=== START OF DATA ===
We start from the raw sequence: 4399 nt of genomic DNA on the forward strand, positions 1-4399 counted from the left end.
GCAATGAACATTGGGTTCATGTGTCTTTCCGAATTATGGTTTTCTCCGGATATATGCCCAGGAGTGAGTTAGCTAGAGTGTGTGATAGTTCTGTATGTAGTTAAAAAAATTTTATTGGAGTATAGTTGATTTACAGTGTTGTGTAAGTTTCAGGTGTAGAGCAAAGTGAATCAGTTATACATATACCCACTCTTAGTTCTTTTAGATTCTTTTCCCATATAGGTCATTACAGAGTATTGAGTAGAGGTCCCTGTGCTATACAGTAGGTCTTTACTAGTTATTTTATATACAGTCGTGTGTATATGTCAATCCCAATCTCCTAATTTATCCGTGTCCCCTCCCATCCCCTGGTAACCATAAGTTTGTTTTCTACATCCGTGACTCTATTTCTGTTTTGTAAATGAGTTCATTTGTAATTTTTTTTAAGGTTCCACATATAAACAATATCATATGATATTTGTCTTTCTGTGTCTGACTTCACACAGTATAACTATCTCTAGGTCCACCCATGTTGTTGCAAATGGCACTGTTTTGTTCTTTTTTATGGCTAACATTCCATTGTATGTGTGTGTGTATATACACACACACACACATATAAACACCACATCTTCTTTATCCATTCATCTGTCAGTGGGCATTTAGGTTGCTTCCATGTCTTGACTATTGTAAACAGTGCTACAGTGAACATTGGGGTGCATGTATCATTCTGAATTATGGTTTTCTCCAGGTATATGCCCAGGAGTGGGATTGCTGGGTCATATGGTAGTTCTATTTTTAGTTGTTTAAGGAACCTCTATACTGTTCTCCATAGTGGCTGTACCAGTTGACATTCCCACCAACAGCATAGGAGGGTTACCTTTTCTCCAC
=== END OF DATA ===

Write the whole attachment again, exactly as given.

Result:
We start from the raw sequence: 4399 nt of genomic DNA on the forward strand, positions 1-4399 counted from the left end.
GCAATGAACATTGGGTTCATGTGTCTTTCCGAATTATGGTTTTCTCCGGATATATGCCCAGGAGTGAGTTAGCTAGAGTGTGTGATAGTTCTGTATGTAGTTAAAAAAATTTTATTGGAGTATAGTTGATTTACAGTGTTGTGTAAGTTTCAGGTGTAGAGCAAAGTGAATCAGTTATACATATACCCACTCTTAGTTCTTTTAGATTCTTTTCCCATATAGGTCATTACAGAGTATTGAGTAGAGGTCCCTGTGCTATACAGTAGGTCTTTACTAGTTATTTTATATACAGTCGTGTGTATATGTCAATCCCAATCTCCTAATTTATCCGTGTCCCCTCCCATCCCCTGGTAACCATAAGTTTGTTTTCTACATCCGTGACTCTATTTCTGTTTTGTAAATGAGTTCATTTGTAATTTTTTTTAAGGTTCCACATATAAACAATATCATATGATATTTGTCTTTCTGTGTCTGACTTCACACAGTATAACTATCTCTAGGTCCACCCATGTTGTTGCAAATGGCACTGTTTTGTTCTTTTTTATGGCTAACATTCCATTGTATGTGTGTGTGTATATACACACACACACACATATAAACACCACATCTTCTTTATCCATTCATCTGTCAGTGGGCATTTAGGTTGCTTCCATGTCTTGACTATTGTAAACAGTGCTACAGTGAACATTGGGGTGCATGTATCATTCTGAATTATGGTTTTCTCCAGGTATATGCCCAGGAGTGGGATTGCTGGGTCATATGGTAGTTCTATTTTTAGTTGTTTAAGGAACCTCTATACTGTTCTCCATAGTGGCTGTACCAGTTGACATTCCCACCAACAGCATAGGAGGGTTACCTTTTCTCCAC